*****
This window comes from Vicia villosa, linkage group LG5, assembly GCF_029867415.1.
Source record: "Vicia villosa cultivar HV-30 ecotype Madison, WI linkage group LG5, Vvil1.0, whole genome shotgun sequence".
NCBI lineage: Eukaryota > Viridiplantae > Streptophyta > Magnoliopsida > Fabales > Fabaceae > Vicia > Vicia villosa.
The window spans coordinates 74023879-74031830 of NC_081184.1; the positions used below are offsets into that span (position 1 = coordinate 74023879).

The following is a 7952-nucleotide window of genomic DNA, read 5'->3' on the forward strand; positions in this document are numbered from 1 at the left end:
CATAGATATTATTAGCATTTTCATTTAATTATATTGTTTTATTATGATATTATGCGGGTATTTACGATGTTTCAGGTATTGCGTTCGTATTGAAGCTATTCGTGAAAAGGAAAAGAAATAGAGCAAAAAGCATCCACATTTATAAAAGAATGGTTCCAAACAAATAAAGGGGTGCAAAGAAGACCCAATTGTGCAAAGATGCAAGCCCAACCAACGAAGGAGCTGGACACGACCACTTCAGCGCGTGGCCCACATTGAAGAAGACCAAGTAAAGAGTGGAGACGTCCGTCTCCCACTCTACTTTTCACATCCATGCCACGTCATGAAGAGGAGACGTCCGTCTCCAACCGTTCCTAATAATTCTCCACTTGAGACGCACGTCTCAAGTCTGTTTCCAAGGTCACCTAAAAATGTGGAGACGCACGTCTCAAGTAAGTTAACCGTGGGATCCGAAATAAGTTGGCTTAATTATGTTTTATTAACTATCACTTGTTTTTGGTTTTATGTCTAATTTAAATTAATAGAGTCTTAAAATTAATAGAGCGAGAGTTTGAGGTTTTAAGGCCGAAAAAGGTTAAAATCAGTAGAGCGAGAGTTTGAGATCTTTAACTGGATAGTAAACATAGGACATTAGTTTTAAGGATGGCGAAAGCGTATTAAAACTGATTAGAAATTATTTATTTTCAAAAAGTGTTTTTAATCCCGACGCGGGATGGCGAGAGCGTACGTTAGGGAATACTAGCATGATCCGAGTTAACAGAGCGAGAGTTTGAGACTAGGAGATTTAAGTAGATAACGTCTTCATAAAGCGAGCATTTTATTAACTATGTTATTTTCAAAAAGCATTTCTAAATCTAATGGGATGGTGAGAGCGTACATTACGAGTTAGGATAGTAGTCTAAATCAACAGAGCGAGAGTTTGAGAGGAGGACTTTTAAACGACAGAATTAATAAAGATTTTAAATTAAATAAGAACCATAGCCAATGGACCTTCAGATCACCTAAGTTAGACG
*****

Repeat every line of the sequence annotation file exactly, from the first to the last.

This window comes from Vicia villosa, linkage group LG5, assembly GCF_029867415.1.
Source record: "Vicia villosa cultivar HV-30 ecotype Madison, WI linkage group LG5, Vvil1.0, whole genome shotgun sequence".
NCBI lineage: Eukaryota > Viridiplantae > Streptophyta > Magnoliopsida > Fabales > Fabaceae > Vicia > Vicia villosa.
The window spans coordinates 74023879-74031830 of NC_081184.1; the positions used below are offsets into that span (position 1 = coordinate 74023879).

The following is a 7952-nucleotide window of genomic DNA, read 5'->3' on the forward strand; positions in this document are numbered from 1 at the left end:
CATAGATATTATTAGCATTTTCATTTAATTATATTGTTTTATTATGATATTATGCGGGTATTTACGATGTTTCAGGTATTGCGTTCGTATTGAAGCTATTCGTGAAAAGGAAAAGAAATAGAGCAAAAAGCATCCACATTTATAAAAGAATGGTTCCAAACAAATAAAGGGGTGCAAAGAAGACCCAATTGTGCAAAGATGCAAGCCCAACCAACGAAGGAGCTGGACACGACCACTTCAGCGCGTGGCCCACATTGAAGAAGACCAAGTAAAGAGTGGAGACGTCCGTCTCCCACTCTACTTTTCACATCCATGCCACGTCATGAAGAGGAGACGTCCGTCTCCAACCGTTCCTAATAATTCTCCACTTGAGACGCACGTCTCAAGTCTGTTTCCAAGGTCACCTAAAAATGTGGAGACGCACGTCTCAAGTAAGTTAACCGTGGGATCCGAAATAAGTTGGCTTAATTATGTTTTATTAACTATCACTTGTTTTTGGTTTTATGTCTAATTTAAATTAATAGAGTCTTAAAATTAATAGAGCGAGAGTTTGAGGTTTTAAGGCCGAAAAAGGTTAAAATCAGTAGAGCGAGAGTTTGAGATCTTTAACTGGATAGTAAACATAGGACATTAGTTTTAAGGATGGCGAAAGCGTATTAAAACTGATTAGAAATTATTTATTTTCAAAAAGTGTTTTTAATCCCGACGCGGGATGGCGAGAGCGTACGTTAGGGAATACTAGCATGATCCGAGTTAACAGAGCGAGAGTTTGAGACTAGGAGATTTAAGTAGATAACGTCTTCATAAAGCGAGCATTTTATTAACTATGTTATTTTCAAAAAGCATTTCTAAATCTAATGGGATGGTGAGAGCGTACATTACGAGTTAGGATAGTAGTCTAAATCAACAGAGCGAGAGTTTGAGAGGAGGACTTTTAAACGACAGAATTAATAAAGATTTTAAATTAAATAAGAACCATAGCCAATGGACCTTCAGATCACCTAAGTTAGACG